Sunday, January 04, 2009

Can They Just Go, Now?

Adding Up Bush's Damage

Bush's catalog of his transgressions against the nation's interests would keep him in a confessional for the rest of his life.

Bob Herbert, NYT:

When Mr. Bush officially takes his leave in three weeks (in reality, he checked out long ago), most Americans will be content to sigh good riddance. I disagree. I don’t think he should be allowed to slip quietly out of town. There should be a great hue and cry -- a loud, collective angry howl, demonstrations with signs and bullhorns and fiery speeches -- over the damage he’s done to this country.

This is the man who gave us the war in Iraq and Guantánamo and torture and rendition; who turned the Clinton economy and the budget surplus into fool’s gold; who dithered while New Orleans drowned; who trampled our civil liberties at home and ruined our reputation abroad; who let Dick Cheney run hog wild and thought Brownie was doing a heckuva job.

The Bush administration specialized in deceit. How else could you get the public (and a feckless Congress) to go along with an invasion of Iraq as an absolutely essential response to the Sept. 11 attacks, when Iraq had had nothing to do with the Sept. 11 attacks?

Exploiting the public’s understandable fears, Mr. Bush made it sound as if Iraq was about to nuke us: “We cannot wait,” he said, “for the final proof -- the smoking gun that could come in the form of a mushroom cloud.”

He then set the blaze that has continued to rage for nearly six years, consuming more than 4,000 American lives and hundreds of thousands of Iraqis. [...] The financial cost to the U.S. will eventually reach $3 trillion or more, according to the Nobel laureate economist Joseph Stiglitz. [snip]

And then there’s the Bush economy, another disaster, a trapdoor through which middle-class Americans can plunge toward the bracing experiences normally reserved for the poor and the destitute.

Mr. Bush traveled the country in the early days of his presidency, promoting his tax cut plans as hugely beneficial to small-business people and families of modest means. This was more deceit. The tax cuts would go overwhelmingly to the very rich.

The president would give the wealthy and the powerful virtually everything they wanted. He would throw sand into the regulatory apparatus and help foster the most extreme income disparities since the years leading up to the Great Depression. Once again he was lighting a fire. This time the flames would engulf the economy and, as with Iraq, bring catastrophe. [snip]

There seemed to be no end to Mr. Bush’s talent for destruction. He tried to hand the piggy bank known as Social Security over to the marauders of the financial sector, but saner heads prevailed.

In New Orleans, the president failed to intervene swiftly and decisively to aid the tens of thousands of poor people who were very publicly suffering and, in many cases, dying. He then compounded this colossal failure of leadership by traveling to New Orleans and promising, in a dramatic, floodlit appearance, to spare no effort in rebuilding the flood-torn region and the wrecked lives of the victims.

He went further, vowing to confront the issue of poverty in America “with bold action.”

It was all nonsense, of course. He did nothing of the kind.

The catalog of his transgressions against the nation’s interests -- sins of commission and omission -- would keep Mr. Bush in a confessional for the rest of his life. Don’t hold your breath. He’s hardly the contrite sort.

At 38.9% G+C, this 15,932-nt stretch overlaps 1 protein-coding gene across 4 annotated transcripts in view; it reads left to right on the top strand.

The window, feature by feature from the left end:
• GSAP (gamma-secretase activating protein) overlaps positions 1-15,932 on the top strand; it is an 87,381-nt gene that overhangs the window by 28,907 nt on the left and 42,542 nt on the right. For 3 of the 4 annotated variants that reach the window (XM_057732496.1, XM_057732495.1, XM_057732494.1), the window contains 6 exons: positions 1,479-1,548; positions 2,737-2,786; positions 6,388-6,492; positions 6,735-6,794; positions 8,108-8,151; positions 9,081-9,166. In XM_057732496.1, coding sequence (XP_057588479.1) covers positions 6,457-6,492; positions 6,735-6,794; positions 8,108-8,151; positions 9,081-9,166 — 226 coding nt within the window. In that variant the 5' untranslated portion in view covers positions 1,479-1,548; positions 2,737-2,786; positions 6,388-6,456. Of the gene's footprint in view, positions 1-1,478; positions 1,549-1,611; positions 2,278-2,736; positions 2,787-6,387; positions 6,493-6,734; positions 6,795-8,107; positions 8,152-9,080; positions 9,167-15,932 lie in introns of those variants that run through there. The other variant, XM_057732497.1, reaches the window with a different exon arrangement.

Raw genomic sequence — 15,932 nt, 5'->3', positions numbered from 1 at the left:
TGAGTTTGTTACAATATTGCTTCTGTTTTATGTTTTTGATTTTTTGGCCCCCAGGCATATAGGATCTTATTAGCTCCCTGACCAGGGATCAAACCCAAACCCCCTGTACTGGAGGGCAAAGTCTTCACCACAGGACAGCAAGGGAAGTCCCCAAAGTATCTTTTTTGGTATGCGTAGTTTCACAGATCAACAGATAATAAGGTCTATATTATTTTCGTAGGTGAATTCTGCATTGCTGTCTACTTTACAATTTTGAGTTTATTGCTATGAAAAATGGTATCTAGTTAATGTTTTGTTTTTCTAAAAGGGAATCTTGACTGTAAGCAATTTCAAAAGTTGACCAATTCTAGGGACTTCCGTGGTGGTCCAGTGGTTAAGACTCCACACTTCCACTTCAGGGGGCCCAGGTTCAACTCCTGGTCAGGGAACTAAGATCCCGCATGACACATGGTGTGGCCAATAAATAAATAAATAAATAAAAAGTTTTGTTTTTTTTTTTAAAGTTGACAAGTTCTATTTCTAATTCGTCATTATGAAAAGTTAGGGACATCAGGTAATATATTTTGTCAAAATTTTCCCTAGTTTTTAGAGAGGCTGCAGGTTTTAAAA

And then, we've still got this "save Bush's legacy" campaign going on, with the Bushies trying to rewrite history (in their own alternate reality, of course) and it's enough to make you want to barf:

"He's a good decision-maker"

Joe Sudbay, America Blog:

Everything you need to know about the interview conducted by the Washington Post with two of George Bush's top aides, Josh Bolten and Stephen Hadley, is summed up in this quote from Bolten:

"He's a good decision-maker," Bolten said.

Yes, the man who brought down the U.S. economy and destroyed our reputation in the world is viewed by his staff as "a good decision-maker." What's their definition of someone who makes bad decisions? So, you can read the full article, but you get the gist. This is the Bushies trying desperately to salvage their reputations. That can only happen if we ignore the facts of the past eight years. If you really want to hurl, read the last two paragraphs of the article:

Bolten said another of his goals when he took over was to try to get the country to see the likable boss he and other aides saw in private, convinced that would boost Bush's popularity. "I failed miserably," he conceded. "Maybe in the beginning of the sixth year of a presidency, that's a quixotic task. . . But everybody who has actual personal exposure to the president, almost everybody, appreciates what a good leader he is, how smart he is and, especially, how humane he is."

Hadley invoked Bush's 2000 campaign theme in summing up the president's personal qualities. "He has got this great compassion which was not just a slogan, 'compassionate conservative.' It is who he is. It is one of the great things he brought to this office," Hadley concluded. "This is the one thing that just drives me crazy, that somehow this is an arrogant administration, an arrogant president running an arrogant policy. This guy -- one thing he is not is arrogant."

We'll see a lot of this pablum over the next couple weeks. But, we know all we need to know about George Bush. He is the worst president EVER. And, Bolten, Hadley, Cheney, Rove, Hughes, Fleischer, Bartlett ...the list goes on and on... they all had a role in the worst presidency EVER.

Why is anybody still foolish enough to be buying what they're selling?

I guess I answered my own question, didn't I? Sigh.


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